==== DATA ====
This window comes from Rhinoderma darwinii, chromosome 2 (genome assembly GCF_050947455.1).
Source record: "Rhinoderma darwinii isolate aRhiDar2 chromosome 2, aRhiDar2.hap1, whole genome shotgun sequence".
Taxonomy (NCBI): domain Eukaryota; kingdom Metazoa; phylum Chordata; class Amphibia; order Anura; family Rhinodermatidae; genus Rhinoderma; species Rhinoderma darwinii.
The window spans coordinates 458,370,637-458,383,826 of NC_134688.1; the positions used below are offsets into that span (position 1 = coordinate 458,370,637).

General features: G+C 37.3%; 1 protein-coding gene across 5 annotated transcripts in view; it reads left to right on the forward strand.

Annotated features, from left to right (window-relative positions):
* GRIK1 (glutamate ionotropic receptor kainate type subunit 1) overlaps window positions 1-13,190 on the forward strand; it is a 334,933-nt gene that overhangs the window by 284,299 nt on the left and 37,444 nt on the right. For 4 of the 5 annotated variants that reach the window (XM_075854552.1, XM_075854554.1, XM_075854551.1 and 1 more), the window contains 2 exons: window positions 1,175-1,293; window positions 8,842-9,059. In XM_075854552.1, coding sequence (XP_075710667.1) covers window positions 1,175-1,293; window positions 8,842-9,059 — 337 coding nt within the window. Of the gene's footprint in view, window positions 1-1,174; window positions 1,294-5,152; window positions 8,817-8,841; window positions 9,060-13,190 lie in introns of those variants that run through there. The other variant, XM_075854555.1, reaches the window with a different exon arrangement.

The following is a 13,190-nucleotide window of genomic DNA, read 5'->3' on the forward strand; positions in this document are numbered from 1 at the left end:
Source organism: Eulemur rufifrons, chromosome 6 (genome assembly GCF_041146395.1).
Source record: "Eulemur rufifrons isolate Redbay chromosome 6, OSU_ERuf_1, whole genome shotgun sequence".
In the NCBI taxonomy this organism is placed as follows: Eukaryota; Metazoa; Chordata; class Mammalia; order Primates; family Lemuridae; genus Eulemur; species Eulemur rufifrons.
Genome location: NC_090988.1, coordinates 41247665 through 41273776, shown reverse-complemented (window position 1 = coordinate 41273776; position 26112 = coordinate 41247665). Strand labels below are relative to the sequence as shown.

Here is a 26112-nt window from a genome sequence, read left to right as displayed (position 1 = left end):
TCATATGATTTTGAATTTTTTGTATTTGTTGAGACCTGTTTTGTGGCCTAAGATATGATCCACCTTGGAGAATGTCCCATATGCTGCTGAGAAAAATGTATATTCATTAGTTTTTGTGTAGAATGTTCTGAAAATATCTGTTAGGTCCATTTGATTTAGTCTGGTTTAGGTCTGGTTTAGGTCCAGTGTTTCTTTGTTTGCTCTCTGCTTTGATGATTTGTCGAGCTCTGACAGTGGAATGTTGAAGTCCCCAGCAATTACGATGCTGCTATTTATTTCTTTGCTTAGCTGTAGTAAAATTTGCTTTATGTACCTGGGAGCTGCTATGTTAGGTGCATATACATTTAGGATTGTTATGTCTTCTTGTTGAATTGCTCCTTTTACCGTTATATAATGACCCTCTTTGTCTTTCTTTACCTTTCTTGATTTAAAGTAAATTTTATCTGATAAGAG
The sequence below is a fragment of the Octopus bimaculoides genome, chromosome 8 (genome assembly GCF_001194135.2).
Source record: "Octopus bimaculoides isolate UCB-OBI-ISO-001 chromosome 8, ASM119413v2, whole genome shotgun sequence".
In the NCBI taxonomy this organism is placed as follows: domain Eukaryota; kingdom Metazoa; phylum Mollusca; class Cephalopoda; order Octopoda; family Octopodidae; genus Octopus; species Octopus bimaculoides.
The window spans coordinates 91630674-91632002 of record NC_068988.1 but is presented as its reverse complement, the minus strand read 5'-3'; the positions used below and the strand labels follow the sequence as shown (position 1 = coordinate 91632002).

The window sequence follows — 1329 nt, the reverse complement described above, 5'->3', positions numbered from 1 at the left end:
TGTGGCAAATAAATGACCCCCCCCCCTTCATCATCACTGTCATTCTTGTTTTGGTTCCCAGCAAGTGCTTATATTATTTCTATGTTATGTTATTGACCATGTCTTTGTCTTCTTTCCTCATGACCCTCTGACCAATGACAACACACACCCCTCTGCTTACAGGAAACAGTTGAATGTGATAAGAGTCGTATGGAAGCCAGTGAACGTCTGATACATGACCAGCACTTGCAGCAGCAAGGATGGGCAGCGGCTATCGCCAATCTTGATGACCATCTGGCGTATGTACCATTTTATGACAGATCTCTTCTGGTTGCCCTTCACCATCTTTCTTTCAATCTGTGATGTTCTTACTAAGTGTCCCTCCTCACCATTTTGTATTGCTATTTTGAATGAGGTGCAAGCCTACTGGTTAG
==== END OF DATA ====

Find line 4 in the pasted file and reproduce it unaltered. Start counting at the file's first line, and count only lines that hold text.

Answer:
The window spans coordinates 458,370,637-458,383,826 of NC_134688.1; the positions used below are offsets into that span (position 1 = coordinate 458,370,637).